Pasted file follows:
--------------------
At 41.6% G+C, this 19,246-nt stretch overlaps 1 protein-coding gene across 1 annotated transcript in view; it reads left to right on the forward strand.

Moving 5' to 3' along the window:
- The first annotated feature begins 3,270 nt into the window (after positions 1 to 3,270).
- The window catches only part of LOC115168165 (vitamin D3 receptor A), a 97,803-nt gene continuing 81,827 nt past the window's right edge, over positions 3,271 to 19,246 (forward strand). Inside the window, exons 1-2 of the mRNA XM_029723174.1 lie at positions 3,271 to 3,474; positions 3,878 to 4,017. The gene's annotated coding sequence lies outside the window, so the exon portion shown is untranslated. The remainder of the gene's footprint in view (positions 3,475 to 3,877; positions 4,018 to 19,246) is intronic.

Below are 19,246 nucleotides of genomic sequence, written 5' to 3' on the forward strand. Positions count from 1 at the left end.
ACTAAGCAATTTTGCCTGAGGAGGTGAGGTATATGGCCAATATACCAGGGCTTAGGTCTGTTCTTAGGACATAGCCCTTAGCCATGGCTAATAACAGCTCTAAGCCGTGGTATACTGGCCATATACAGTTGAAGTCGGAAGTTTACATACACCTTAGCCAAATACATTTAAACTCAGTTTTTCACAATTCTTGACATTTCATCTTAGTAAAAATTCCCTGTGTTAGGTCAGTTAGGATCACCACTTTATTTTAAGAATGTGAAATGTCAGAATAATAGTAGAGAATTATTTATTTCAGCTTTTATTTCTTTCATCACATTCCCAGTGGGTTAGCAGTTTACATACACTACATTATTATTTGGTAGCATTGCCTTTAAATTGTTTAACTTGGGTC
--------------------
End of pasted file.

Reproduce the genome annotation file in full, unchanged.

At 41.6% G+C, this 19,246-nt stretch overlaps 1 protein-coding gene across 1 annotated transcript in view; it reads left to right on the forward strand.

Moving 5' to 3' along the window:
- The first annotated feature begins 3,270 nt into the window (after positions 1 to 3,270).
- The window catches only part of LOC115168165 (vitamin D3 receptor A), a 97,803-nt gene continuing 81,827 nt past the window's right edge, over positions 3,271 to 19,246 (forward strand). Inside the window, exons 1-2 of the mRNA XM_029723174.1 lie at positions 3,271 to 3,474; positions 3,878 to 4,017. The gene's annotated coding sequence lies outside the window, so the exon portion shown is untranslated. The remainder of the gene's footprint in view (positions 3,475 to 3,877; positions 4,018 to 19,246) is intronic.

Below are 19,246 nucleotides of genomic sequence, written 5' to 3' on the forward strand. Positions count from 1 at the left end.
ACTAAGCAATTTTGCCTGAGGAGGTGAGGTATATGGCCAATATACCAGGGCTTAGGTCTGTTCTTAGGACATAGCCCTTAGCCATGGCTAATAACAGCTCTAAGCCGTGGTATACTGGCCATATACAGTTGAAGTCGGAAGTTTACATACACCTTAGCCAAATACATTTAAACTCAGTTTTTCACAATTCTTGACATTTCATCTTAGTAAAAATTCCCTGTGTTAGGTCAGTTAGGATCACCACTTTATTTTAAGAATGTGAAATGTCAGAATAATAGTAGAGAATTATTTATTTCAGCTTTTATTTCTTTCATCACATTCCCAGTGGGTTAGCAGTTTACATACACTACATTATTATTTGGTAGCATTGCCTTTAAATTGTTTAACTTGGGTC